Click here for web page


Recent News, Commentary, and Ideas.


As we continue to recover from The Great Recession, startups are everywhere, from the tech sector to retail and service industries. New music ensembles are also popping up all over, formed by conductors, music educators, and arts administrators. Symphony Magazine’s Jennifer Melick takes a look at eight new groups.


The Golden Age of Online Music Is Over (and Another Is Beginning)
The Atlantic: Spencer Kornhaber
Beyonce and Rihanna’s exclusive Tidal releases show that what was once a listener’s paradise is now being carved into fiefdoms as competition between streaming platforms intensifies.

Former Kennedy Center Director Michael Kaiser Tackles the Future of Arts in U.S.
Miami Herald: Jordan Levin
Keiser’s predictions are dire enough to make (classical) arts-lovers want to crawl under the covers. But ignoring the future won’t make it go away — as record companies, TV networks, newspaper publishers, and other practitioners of old school systems can testify.

Free Speech or Hate Speech? Lisitsa and the Toronto Symphony Orchestra
The Washington Post: Anne Midgette
On April 8 and 9, the pianist Valentina Lisitsa was to perform the Rachmaninoff 2nd concerto with the Toronto Symphony Orchestra. This week, the orchestra paid out her contract, citing “deeply offensive” comments she was alleged to have made on her Twitter feed about the ongoing conflict in her native Ukraine.

Reaching Music Industry Influencers The Right Way
Hype Cortney Harding
In today’s ultra-crowded and competitive marketplace, artists should use every tool they have to reach out to the influencers who can help their careers. Unfortunately, many go about it in the wrong way, coming across as naive and tone-deaf. Are you one of them?

Listen to the Future
The New Yorker: Alex Ross
Can tradition-minded classical listeners ever be made to grasp the crippling contradictions inherent in their hostility toward contemporary music? The question hangs in the air, because the future of the art depends on it.

Creating Opera from Real Events is Almost as Old as the Art form Itself
The Guardian: Andrew Clements
Ever since composer Tansy Davies and librettist Nick Drake settled on the events of 9/11 as the starting point for their opera Between Worlds for ENO, they must have known what a difficult subject they were tackling. Creating operas out of real events, whether in the recent or more distant past, is almost as old as the art form itself.


Arts Education Poised for Comeback in Nation’s Largest School Districts
ArtsBlog: Doug Israel
Urban school districts, such as New York and Chicago, are taking bold steps to expand the school day curriculum and once again invest in arts education. After years of budget cuts, and a narrowing of curriculum at public schools across the country, cities are taking action.

Guggenheim Fellows Include Jazz-Beyond-Jazz Creators
Jazz Beyond Jazz: Howard Mandel
Four stellar jazz-beyond-jazz musicians — orchestra composer-leader Darcy James Argue, trumpeter Etienne Charles, saxophonist Steve Lehman and scholar-composer/improviser-electronics innovator-trombonist George E. Lewis, all practiced stretching the definition of “jazz” without breaking it — have been named 2015 fellows of the John Simon Guggenheim Foundation.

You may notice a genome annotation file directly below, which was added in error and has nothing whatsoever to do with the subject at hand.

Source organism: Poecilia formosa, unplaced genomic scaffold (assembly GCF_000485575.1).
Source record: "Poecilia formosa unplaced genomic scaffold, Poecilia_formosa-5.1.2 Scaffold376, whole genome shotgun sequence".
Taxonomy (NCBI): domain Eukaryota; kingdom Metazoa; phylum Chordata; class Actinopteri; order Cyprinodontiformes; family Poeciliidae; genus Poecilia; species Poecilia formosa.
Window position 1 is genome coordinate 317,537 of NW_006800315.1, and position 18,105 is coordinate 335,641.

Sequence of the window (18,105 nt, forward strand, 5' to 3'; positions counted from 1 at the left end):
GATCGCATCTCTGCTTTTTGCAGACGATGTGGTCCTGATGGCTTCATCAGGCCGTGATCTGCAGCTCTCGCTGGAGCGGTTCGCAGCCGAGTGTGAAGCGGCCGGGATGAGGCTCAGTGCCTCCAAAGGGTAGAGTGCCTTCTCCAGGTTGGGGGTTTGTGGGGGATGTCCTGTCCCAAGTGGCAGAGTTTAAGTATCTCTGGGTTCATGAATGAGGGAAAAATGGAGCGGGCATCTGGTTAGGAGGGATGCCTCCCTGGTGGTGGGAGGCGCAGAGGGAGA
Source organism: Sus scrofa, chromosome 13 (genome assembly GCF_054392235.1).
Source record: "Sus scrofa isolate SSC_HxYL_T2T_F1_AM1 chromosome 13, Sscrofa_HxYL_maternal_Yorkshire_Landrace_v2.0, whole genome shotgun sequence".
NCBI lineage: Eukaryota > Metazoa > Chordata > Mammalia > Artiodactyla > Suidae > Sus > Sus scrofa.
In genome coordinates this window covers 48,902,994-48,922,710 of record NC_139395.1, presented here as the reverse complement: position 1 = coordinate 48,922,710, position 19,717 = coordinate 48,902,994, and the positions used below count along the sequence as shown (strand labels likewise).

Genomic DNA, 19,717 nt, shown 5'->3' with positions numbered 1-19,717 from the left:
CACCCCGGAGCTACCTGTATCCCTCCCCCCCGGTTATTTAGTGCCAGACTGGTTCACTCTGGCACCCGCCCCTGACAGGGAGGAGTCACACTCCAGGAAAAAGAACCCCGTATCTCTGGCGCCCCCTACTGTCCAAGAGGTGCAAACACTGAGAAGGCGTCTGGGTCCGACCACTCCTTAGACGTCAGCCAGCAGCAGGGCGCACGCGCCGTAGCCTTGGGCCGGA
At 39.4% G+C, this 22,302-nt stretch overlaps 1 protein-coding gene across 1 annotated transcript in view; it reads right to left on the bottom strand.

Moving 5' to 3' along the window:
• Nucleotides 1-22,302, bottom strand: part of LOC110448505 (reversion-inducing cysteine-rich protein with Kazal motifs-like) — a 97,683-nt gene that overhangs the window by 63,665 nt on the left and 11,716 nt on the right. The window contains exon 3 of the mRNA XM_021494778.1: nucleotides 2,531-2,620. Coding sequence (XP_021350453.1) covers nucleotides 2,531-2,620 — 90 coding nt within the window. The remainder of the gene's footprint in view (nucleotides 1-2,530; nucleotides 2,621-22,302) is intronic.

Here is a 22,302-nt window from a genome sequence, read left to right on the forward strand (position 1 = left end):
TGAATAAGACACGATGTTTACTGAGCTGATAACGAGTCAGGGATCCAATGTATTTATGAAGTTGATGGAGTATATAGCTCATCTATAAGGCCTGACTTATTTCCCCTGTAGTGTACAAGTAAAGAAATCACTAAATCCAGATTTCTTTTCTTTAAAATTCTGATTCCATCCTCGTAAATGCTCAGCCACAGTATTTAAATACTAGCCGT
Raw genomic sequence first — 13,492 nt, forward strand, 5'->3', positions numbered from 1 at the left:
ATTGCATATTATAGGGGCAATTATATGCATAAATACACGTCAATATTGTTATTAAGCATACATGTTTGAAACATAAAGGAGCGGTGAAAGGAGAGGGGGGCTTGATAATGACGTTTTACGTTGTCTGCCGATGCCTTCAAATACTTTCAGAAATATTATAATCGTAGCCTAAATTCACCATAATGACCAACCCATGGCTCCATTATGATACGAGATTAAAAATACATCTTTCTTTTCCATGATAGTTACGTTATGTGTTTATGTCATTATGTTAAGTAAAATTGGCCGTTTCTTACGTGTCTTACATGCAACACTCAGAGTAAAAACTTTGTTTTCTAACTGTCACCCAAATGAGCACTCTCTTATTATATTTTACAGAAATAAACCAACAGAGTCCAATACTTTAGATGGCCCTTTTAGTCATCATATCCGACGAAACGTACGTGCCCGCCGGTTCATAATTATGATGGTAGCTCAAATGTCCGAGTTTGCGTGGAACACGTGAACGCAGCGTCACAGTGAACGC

New DSO Oboist Raring to Go — As Soon as he Graduates
Detroit Free Press: Mark Stryker
The Detroit Symphony Orchestra's newly hired principal oboist Alexander Kinmonth has a lot to do before he takes his place next fall at the center of the wind section on stage at Orchestra Hall.

Don McLean's 'American Pie' Manuscript Sells for $1.2 Million
LA Times: Randy Lewis
Making it perhaps the priciest slice of pie ever, an anonymous buyer paid more than $1.2 million for the original manuscript of Don McLean’s 1971 epic hit song “American Pie,” an impressionistic recounting of the musical, social and political upheaval in American life during the previous two decades.


Art Made in Harm’s Way
ARTnews: Lilly Wei
From war zones to natural disasters, many artists are seduced by extreme conditions.

Watch the 1000-Year-Old Dance Tradition the Khmer Rouge Nearly Killed
PBS NewsHour


Choosic: Tinder for Tunes
The Next Web: Mic Wright
The app serves up an endless stream of songs. Swipe right for ones you like, swipe left to dismiss dirges that make your ears hurt. You’ll find a mix of lesser known acts and big names popping up.

Booking Studio Time Gets its Airbnb Model
PSFK: Jason Brick
Unbooked studio slots, be gone: Studiotime pairs musicians with recording studios.

4 Tips for Grant Ask Amounts
Fractured Atlas: Dianne Debicella
You need to decide how much you should ask for in your letter of inquiry or your full proposal to the funder. Here are a few things to keep in mind in order to come up with your ask amount.


How Does Genre Affect Popular Musicians' Life Expectancy?
io9: Dianna Theadora Kenny
Do all pop musicians live hard and fast, take risks and die young? The article includes a chart that plots genres over time (oldest to youngest genres), showing the average age of death of popular musicians by genre and gender against life expectancy (LE) for US males and females born in the same year.


Enjoy reading all our past issues, organized chronologically >

JCEIProject Partner: The Johnson Center for Entrepreneurship & Innovation at the Kelley School of Business offers one of the most comprehensive entrepreneurship curriculums in the world, with nationally-ranked academic programs that a wide range of real-world entrepreneurial experiences through cross-campus initiatives with university departments and involvement with the business community.

Jacobs School of Music - Living Music
Facebook   Twitter  YouTube
IU Symbol Copyright © 2013 The Trustees of Indiana University | Copyright Complaints
Indiana University Jacobs School of Music 1201 East Third Street Bloomington, IN 47405